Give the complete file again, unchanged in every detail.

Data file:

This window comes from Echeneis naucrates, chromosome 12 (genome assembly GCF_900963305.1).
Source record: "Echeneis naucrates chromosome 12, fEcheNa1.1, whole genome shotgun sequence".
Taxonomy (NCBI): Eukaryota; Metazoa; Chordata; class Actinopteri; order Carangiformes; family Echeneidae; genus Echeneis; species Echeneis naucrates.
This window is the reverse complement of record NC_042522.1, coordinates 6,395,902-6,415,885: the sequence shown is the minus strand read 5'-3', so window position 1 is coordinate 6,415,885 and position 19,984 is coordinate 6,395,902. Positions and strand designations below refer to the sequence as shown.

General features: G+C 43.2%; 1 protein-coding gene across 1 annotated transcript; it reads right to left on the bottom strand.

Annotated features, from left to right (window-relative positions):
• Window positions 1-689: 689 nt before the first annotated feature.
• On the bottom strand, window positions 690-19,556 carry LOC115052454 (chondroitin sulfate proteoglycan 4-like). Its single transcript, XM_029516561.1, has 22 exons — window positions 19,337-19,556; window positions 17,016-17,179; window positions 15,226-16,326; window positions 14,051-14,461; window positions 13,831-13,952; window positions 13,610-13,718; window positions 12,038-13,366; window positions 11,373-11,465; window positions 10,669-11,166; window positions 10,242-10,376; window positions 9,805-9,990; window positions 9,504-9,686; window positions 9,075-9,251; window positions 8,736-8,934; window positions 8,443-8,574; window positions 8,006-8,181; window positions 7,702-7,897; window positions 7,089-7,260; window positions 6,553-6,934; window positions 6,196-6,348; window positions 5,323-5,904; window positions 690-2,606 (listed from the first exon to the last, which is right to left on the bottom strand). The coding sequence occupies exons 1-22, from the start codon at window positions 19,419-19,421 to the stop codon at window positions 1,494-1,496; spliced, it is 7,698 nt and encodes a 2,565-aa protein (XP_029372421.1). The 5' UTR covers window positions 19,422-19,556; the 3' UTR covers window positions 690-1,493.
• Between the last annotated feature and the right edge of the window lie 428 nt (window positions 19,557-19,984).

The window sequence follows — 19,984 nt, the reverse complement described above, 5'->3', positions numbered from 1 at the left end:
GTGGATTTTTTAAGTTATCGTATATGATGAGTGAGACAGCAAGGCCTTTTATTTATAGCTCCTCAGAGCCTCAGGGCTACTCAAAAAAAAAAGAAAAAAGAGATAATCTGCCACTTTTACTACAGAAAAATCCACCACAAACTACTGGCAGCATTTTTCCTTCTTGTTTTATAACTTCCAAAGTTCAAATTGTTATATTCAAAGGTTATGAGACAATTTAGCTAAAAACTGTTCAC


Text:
This window comes from Echeneis naucrates, chromosome 12 (genome assembly GCF_900963305.1).
Source record: "Echeneis naucrates chromosome 12, fEcheNa1.1, whole genome shotgun sequence".
Taxonomy (NCBI): Eukaryota; Metazoa; Chordata; class Actinopteri; order Carangiformes; family Echeneidae; genus Echeneis; species Echeneis naucrates.
This window is the reverse complement of record NC_042522.1, coordinates 6,395,902-6,415,885: the sequence shown is the minus strand read 5'-3', so window position 1 is coordinate 6,415,885 and position 19,984 is coordinate 6,395,902. Positions and strand designations below refer to the sequence as shown.

General features: G+C 43.2%; 1 protein-coding gene across 1 annotated transcript; it reads right to left on the bottom strand.

Annotated features, from left to right (window-relative positions):
• Window positions 1-689: 689 nt before the first annotated feature.
• On the bottom strand, window positions 690-19,556 carry LOC115052454 (chondroitin sulfate proteoglycan 4-like). Its single transcript, XM_029516561.1, has 22 exons — window positions 19,337-19,556; window positions 17,016-17,179; window positions 15,226-16,326; window positions 14,051-14,461; window positions 13,831-13,952; window positions 13,610-13,718; window positions 12,038-13,366; window positions 11,373-11,465; window positions 10,669-11,166; window positions 10,242-10,376; window positions 9,805-9,990; window positions 9,504-9,686; window positions 9,075-9,251; window positions 8,736-8,934; window positions 8,443-8,574; window positions 8,006-8,181; window positions 7,702-7,897; window positions 7,089-7,260; window positions 6,553-6,934; window positions 6,196-6,348; window positions 5,323-5,904; window positions 690-2,606 (listed from the first exon to the last, which is right to left on the bottom strand). The coding sequence occupies exons 1-22, from the start codon at window positions 19,419-19,421 to the stop codon at window positions 1,494-1,496; spliced, it is 7,698 nt and encodes a 2,565-aa protein (XP_029372421.1). The 5' UTR covers window positions 19,422-19,556; the 3' UTR covers window positions 690-1,493.
• Between the last annotated feature and the right edge of the window lie 428 nt (window positions 19,557-19,984).

The window sequence follows — 19,984 nt, the reverse complement described above, 5'->3', positions numbered from 1 at the left end:
GTGGATTTTTTAAGTTATCGTATATGATGAGTGAGACAGCAAGGCCTTTTATTTATAGCTCCTCAGAGCCTCAGGGCTACTCAAAAAAAAAAGAAAAAAGAGATAATCTGCCACTTTTACTACAGAAAAATCCACCACAAACTACTGGCAGCATTTTTCCTTCTTGTTTTATAACTTCCAAAGTTCAAATTGTTATATTCAAAGGTTATGAGACAATTTAGCTAAAAACTGTTCAC